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Runners, walkers, rollers take strides toward cure for ALS

By Jennifer Lee Preyss
March 4, 2012 at 11 p.m.
Updated March 4, 2012 at 9:05 p.m.

Runners take off at the 5K benefit at Riverside Park. The proceeds will be donated toward research for ALS.

STROLL, ROLL 'N' RUN WINNERS

UNDER 18

Male: Paul Cobler, 14, of Victoria, 23.19 minutes

Female: Jocee Bennett, 14, of Cuero, 22.54 minutes

AGES18-39 years old

Male: Eric Alvarez, 18, of Victoria, 21.28 minutes

Female: Heidi Hassel, 25, of Olathe, Kan., 23.58 minutes

AGES 40-59

Male: Michael Fezchak, 53, of Victoria, 21.32 minutes

Female: Dawn Brown, 45, of Victoria, 24.21 minutes

OVER 60

Male: Larry Ullman, 69, of Victoria, 25.14 minutes

Female: Jane Hassel, 61, of North Platte, Neb., 37.45 minutes

OVERALL WINNER

Male: John Cuellar, 33, of Victoria 18.27 minutes

Female: Denise Tomanek, 34, of Victoria, 21.40 minutes

Standing before a crowd of about 200 ALS supporters on Sunday at the Riverside Park Special Events Arena, Bailey and Tanner Fox led a short prayer.

The bleachers were filled with faithful followers of God and faithful supporters of raising money and awareness for ALS, or amyotrophic lateral sclerosis.

A cool morning breeze blew through the field, as the Fox siblings asked God for the broken and disabled to be healed, and for the weak to be made strong.

Their father, Craig Fox, spent almost four years raising awareness for the disease, which took his life in August 2011.

The morning worship service kicked off the 3rd annual Stroll, Roll 'n' Run 5-kilometer event in the park, organized this year in Fox's memory.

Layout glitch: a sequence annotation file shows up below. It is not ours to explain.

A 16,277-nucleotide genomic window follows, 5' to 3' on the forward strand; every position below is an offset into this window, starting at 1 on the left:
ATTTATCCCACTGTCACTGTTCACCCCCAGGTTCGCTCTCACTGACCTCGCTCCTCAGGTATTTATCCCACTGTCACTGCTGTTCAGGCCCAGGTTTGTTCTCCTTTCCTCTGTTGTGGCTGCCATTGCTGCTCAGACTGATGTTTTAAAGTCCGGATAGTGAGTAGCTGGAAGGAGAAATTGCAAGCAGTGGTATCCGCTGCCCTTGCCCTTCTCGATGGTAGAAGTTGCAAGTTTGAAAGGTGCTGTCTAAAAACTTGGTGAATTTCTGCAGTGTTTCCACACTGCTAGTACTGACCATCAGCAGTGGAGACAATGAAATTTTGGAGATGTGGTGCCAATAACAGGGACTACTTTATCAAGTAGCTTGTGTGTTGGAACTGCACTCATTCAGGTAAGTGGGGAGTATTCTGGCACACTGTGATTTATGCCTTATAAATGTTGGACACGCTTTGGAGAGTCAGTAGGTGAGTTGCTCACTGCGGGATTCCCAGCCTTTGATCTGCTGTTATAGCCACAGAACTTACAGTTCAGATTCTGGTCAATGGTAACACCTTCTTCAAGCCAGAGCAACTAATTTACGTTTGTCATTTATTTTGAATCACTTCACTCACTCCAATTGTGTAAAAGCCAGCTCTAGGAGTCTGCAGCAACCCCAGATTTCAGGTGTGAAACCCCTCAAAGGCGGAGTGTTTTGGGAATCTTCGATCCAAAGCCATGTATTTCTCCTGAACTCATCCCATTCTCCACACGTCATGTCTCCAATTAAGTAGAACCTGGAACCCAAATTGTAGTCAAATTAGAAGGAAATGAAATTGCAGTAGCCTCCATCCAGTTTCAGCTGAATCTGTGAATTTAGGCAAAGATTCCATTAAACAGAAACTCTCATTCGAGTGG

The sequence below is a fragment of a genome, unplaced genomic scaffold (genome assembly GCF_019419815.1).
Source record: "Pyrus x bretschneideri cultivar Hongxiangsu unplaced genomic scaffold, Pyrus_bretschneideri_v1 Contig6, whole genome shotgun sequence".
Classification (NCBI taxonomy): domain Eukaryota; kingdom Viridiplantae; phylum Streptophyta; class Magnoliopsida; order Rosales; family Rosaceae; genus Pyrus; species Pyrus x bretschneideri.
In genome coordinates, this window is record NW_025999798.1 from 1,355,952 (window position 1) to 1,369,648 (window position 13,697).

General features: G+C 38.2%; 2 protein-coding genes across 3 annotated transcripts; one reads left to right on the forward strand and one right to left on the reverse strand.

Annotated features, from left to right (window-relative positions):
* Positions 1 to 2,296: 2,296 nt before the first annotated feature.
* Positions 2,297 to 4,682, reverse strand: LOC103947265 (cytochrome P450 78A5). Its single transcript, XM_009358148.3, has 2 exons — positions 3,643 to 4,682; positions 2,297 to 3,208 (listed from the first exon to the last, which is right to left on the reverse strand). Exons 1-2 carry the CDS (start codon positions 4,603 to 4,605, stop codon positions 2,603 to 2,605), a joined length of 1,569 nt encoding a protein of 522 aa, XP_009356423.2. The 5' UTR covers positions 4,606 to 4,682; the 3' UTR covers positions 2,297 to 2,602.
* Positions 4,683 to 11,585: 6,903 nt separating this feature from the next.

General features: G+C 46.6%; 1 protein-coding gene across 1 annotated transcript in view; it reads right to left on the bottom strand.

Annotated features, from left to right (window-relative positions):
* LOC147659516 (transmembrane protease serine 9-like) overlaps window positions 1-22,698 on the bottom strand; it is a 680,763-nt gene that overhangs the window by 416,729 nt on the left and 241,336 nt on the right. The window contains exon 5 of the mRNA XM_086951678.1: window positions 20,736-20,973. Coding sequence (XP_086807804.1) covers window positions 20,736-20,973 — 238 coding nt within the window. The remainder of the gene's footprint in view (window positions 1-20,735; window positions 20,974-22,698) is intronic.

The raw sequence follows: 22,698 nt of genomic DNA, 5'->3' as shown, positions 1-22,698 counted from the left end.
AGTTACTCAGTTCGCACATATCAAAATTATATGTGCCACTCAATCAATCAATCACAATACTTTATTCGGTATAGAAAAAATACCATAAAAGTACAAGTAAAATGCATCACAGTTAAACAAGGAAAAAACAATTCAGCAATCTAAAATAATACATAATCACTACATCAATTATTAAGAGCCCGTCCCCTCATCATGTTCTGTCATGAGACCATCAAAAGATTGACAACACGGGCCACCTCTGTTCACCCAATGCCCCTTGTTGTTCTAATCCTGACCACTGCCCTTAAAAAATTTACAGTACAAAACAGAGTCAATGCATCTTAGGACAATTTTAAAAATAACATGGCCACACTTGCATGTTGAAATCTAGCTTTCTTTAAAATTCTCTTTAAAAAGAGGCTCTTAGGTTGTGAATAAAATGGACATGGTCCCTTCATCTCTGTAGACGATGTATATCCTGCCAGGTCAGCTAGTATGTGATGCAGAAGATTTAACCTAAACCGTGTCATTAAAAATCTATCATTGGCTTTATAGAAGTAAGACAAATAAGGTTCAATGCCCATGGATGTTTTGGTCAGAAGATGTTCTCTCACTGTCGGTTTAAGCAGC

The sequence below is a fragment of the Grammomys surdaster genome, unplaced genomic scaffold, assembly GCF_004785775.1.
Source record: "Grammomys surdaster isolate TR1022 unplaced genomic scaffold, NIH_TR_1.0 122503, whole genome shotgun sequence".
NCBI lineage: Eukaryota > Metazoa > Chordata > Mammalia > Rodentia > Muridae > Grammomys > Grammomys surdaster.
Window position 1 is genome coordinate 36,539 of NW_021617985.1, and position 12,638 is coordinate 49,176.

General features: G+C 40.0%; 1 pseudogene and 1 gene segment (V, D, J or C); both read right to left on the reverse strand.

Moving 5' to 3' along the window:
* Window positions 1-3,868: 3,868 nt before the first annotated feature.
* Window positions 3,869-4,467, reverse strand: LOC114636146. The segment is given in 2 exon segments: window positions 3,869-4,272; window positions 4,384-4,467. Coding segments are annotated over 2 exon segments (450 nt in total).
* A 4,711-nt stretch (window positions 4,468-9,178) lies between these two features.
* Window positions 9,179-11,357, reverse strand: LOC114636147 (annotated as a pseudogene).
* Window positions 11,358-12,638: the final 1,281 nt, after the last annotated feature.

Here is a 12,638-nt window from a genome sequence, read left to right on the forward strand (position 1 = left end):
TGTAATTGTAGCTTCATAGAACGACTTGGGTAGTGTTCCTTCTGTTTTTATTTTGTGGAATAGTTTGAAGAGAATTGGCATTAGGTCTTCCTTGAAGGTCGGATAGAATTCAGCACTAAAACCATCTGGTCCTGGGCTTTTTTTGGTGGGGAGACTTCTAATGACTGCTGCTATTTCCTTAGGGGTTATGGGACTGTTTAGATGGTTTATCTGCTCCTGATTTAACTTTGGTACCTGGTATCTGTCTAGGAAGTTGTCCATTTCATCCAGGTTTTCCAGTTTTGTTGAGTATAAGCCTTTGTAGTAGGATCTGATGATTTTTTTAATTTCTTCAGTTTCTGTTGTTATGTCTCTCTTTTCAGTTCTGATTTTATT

"I was nervous to speak in front of that many people. But to know this many people are out here because of my dad - it feels good," Bailey, 13, said.

The race was organized by the Revs. Bill Hassell and Amy Danchik, along with dozens of volunteers. Hassell was diagnosed several years ago with the disease, which slowly robs its victims of using the muscles in their body.

At the close of the worship service, race volunteers passed around bottles of oil, and anointed the foreheads of the faithful with a healing sign of the cross.

After the service, the race featured three start times, beginning at 11:45 a.m. for the runners, and ending at 1:30 p.m. for the wheelchair participants.

Because many of Sunday's racers had health challenges, the race allowed participants to run, walk, or roll in their wheelchairs.

Hassell said he enjoyed the morning worship service that focused on healing and was thrilled to participate in the race himself.

He also predicted his wheelchair would be the first over the finish line.

"You're dang right I'm going to win," Hassell said, smiling.

In the past two years, the Stroll, Roll 'n' Run has raised about $43,000 for ALS research for the ALS Therapy Development Institute.

This year, before race day, the Rev. Jerry Wirtley said fundraising efforts had already exceeded $20,000.

"We're well going to pass our goal," race organizer Wirtley said.

Bailey said she enjoys participating in events like Stroll, Roll 'n' Run because it gives men and women the opportunity to help others who might not be able to help themselves.

"People need to be reminded that everything in the world is not about them. It's about everyone around them. And that not everyone has the ability to do the same things as you," she said. "By doing something like this, you can reach out and make a difference."

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